Book Review Archives

U.P.

By: R.A. Riekki
Reviewed by: Edward Reynolds
Ghost Road Press, 2008
$19.95, Paperback

Auburn University English professor R. A. Riekki has wowed critics with his novel U.P., drawing speculative praise from one fellow writer who is convinced that Kurt Vonnegut would love the book if only Vonnegut were alive to read it. Vonnegut must have had a stronger stomach than I. According to the book’s cover summary, U.P. is a “complex tale of friendship and brutality.” Complex and brutal? That’s one heck of an understatement. Rather, Riekki slaps the reader in the face with a stark, disturbing portrayal of teen angst in the frozen northern peninsula of Michigan.

Be forewarned, dear reader: The language throughout the book is not for the squeamish or the faint of heart, nor is it for those who are rarely offended by such gratuitous profanity, for that matter. Riekki even lapses into writing fits of stream of consciousness. Charles Bukowski flirts with Jack Kerouac while Holden Caulfield looks on in amusement when not beating his head against (or urinating on) a brick wall. Descriptions of teenage life and the accompanying juvenile conversations are coarse, crude depictions of kids hanging on to their youth as they make the leap to adulthood in the bleakness that defines the Upper Peninsula. The book works on one level because of the discomforting intensity of its realism and will no doubt prompt memories of many readers’ personal reflections of adolescent behavior. Some will appreciate Riekki’s abrupt style of writing, while others will no doubt be disgusted.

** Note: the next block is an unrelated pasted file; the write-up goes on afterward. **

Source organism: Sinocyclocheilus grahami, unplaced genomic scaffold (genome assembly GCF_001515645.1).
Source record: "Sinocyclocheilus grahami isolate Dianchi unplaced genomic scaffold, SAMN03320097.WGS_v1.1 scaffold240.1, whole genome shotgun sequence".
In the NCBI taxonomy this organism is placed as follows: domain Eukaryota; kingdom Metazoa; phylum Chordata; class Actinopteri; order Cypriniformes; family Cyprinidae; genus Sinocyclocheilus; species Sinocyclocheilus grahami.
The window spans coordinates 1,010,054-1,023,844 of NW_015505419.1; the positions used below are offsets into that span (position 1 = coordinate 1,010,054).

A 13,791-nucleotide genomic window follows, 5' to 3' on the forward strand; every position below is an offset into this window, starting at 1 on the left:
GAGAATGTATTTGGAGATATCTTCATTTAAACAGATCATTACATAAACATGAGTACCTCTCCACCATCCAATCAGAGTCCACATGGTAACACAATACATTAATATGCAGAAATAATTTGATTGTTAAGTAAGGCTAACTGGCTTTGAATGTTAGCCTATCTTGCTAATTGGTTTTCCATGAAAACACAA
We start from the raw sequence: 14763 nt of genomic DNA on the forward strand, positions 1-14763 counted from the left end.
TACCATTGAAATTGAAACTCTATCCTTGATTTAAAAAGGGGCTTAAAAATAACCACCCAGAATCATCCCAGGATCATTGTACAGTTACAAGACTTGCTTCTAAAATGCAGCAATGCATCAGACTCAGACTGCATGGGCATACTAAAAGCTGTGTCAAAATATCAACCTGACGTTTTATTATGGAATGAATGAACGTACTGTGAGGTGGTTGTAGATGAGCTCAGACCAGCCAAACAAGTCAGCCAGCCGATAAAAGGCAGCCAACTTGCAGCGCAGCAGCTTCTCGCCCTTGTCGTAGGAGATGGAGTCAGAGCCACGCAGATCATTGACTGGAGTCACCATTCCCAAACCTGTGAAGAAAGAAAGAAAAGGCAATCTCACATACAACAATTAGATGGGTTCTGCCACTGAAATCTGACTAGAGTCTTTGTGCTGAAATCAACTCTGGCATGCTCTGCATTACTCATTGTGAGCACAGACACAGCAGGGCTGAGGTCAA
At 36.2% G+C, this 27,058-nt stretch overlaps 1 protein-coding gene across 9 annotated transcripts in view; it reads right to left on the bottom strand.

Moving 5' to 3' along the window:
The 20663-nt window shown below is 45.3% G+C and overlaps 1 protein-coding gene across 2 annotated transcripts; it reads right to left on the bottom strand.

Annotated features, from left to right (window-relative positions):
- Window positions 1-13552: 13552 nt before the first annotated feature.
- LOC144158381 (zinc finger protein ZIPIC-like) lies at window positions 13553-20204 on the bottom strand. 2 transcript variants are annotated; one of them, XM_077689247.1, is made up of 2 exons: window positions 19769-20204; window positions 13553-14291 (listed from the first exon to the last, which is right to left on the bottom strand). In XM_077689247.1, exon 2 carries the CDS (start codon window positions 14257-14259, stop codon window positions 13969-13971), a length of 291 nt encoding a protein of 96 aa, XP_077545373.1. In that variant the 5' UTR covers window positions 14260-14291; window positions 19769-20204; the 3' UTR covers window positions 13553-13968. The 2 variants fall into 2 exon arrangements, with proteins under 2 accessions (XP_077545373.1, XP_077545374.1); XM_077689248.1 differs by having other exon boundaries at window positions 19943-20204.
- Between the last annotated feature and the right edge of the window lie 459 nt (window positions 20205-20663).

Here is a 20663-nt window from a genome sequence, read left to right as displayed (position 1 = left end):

The story is told from the perspective of four friends in their late teens—Anthony, J, Craig, and Hollow (He dates a Christian Scientist.)—wrestling a bleak reality in the despairing town of Ishperming. Happiness is fleeting and basically unattainable. The author is not shy about depicting the kids’ primitive interactions with all the vulgarity he can muster as the characters discover sex and wax moronically philosophical in the rawest manner imaginable.

Despite his crude language, the author has some hilarious, weird bits that work well. In one chapter, Hollow describes his gang’s mothers, a generation apparently trapped in the same Upper Peninsula hopelessness that has ensnared their children. Riekki writes, “Antony’s mother dislikes Craig’s mother because Craig’s mother slit Antony’s back bike tire when Antony wore muddy shoes in her house.” Hollow’s mother and J’s mother are friends, however. The two women attended Ishperming High together “until J’s mother got pregnant and dropped out so [Hollow’s] mother would skip classes to go to her house where they would eat oranges and smoke Kents because the two went well together.” When Riekki evokes such images, he charms, including the delightful description of one Ishperming kid who has “been out and in of jail more times than a Monopoly thimble.” June 2009

Edward Reynolds is a freelance writer in Birmingham.